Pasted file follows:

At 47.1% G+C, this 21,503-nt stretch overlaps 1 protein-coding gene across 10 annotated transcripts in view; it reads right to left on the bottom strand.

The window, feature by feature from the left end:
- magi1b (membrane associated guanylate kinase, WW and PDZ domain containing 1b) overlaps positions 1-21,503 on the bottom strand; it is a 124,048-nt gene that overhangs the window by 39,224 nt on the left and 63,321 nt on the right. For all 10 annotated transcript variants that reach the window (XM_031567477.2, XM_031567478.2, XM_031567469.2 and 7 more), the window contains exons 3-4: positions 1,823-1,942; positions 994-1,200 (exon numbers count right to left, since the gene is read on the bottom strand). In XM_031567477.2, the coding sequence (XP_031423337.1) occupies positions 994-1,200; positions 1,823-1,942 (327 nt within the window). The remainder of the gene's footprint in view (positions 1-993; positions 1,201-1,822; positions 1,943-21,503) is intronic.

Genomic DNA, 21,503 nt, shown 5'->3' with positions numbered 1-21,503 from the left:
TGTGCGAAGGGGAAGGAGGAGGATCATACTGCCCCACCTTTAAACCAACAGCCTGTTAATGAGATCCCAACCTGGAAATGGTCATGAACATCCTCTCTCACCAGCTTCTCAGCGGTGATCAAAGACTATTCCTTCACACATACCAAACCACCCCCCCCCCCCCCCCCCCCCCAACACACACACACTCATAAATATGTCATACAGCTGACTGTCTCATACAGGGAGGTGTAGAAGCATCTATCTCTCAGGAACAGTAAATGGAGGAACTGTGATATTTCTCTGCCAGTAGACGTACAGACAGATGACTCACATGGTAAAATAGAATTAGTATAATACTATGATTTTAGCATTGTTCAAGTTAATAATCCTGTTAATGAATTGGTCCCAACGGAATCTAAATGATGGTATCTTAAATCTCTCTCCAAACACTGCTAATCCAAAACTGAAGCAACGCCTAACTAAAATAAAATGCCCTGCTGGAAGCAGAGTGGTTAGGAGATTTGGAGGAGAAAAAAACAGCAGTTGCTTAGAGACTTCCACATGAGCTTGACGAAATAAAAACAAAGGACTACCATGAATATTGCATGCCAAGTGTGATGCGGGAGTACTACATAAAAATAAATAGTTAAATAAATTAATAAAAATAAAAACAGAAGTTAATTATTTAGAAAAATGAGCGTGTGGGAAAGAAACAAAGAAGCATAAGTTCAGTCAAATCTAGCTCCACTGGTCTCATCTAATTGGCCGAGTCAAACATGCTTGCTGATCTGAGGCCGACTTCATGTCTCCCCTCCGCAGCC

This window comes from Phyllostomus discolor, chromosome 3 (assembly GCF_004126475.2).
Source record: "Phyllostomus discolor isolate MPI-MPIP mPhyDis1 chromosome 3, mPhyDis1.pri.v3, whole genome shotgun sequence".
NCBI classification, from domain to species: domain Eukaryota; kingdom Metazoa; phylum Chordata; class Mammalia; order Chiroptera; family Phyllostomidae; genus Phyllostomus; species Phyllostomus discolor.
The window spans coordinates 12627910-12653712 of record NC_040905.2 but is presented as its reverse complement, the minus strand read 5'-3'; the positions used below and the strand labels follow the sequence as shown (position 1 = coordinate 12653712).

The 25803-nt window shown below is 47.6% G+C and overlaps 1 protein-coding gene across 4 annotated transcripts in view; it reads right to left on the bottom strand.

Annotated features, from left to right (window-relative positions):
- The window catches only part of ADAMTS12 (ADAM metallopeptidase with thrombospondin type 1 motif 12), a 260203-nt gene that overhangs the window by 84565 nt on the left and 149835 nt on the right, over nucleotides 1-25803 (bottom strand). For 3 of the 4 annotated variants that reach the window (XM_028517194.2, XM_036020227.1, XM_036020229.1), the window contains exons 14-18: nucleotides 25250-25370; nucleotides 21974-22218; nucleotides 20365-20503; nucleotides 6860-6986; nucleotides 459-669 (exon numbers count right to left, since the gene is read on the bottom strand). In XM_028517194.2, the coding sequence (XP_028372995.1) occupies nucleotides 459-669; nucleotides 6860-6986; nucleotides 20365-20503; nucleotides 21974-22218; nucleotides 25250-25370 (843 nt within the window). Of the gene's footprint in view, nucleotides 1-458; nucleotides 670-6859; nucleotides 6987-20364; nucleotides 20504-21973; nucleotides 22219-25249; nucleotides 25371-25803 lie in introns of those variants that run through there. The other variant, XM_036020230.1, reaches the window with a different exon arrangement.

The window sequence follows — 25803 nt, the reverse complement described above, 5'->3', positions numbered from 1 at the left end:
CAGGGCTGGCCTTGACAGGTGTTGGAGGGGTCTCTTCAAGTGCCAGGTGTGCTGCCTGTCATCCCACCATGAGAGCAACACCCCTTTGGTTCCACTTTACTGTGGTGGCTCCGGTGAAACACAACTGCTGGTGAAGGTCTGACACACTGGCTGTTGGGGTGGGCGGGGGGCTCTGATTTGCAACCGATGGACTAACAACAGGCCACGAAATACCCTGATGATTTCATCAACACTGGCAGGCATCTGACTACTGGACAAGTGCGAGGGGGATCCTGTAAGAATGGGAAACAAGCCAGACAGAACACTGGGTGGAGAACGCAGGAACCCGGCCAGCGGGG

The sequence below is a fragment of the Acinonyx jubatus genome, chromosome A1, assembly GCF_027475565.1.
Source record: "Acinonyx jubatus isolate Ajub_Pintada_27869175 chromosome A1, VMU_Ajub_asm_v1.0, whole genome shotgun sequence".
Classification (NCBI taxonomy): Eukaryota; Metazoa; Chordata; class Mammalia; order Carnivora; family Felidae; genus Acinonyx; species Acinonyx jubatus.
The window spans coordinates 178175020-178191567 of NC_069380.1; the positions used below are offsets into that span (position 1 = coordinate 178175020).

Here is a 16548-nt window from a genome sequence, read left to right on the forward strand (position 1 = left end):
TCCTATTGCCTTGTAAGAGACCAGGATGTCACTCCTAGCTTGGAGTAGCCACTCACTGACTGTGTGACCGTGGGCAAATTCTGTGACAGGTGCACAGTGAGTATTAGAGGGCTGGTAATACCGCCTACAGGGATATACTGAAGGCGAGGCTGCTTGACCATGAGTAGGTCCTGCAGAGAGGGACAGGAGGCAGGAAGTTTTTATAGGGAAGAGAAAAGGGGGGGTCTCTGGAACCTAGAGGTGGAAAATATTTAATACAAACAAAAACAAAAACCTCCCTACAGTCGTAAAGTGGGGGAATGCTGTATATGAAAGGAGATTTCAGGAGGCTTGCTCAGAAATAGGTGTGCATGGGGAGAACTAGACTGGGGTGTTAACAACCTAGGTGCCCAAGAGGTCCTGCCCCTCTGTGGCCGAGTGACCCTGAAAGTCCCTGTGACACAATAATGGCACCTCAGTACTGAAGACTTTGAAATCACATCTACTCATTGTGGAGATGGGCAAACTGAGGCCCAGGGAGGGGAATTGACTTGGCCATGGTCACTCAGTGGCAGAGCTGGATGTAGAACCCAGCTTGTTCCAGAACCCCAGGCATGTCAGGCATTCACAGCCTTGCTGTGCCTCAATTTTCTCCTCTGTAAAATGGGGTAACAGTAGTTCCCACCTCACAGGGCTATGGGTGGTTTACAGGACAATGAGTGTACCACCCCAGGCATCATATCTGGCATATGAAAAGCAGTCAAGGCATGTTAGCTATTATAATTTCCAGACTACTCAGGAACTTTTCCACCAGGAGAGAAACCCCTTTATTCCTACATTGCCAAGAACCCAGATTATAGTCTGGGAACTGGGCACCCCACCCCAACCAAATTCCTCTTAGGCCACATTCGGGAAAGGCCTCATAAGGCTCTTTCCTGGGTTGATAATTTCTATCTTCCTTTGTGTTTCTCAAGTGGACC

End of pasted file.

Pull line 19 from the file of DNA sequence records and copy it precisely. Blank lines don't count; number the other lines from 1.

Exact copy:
Here is a 16548-nt window from a genome sequence, read left to right on the forward strand (position 1 = left end):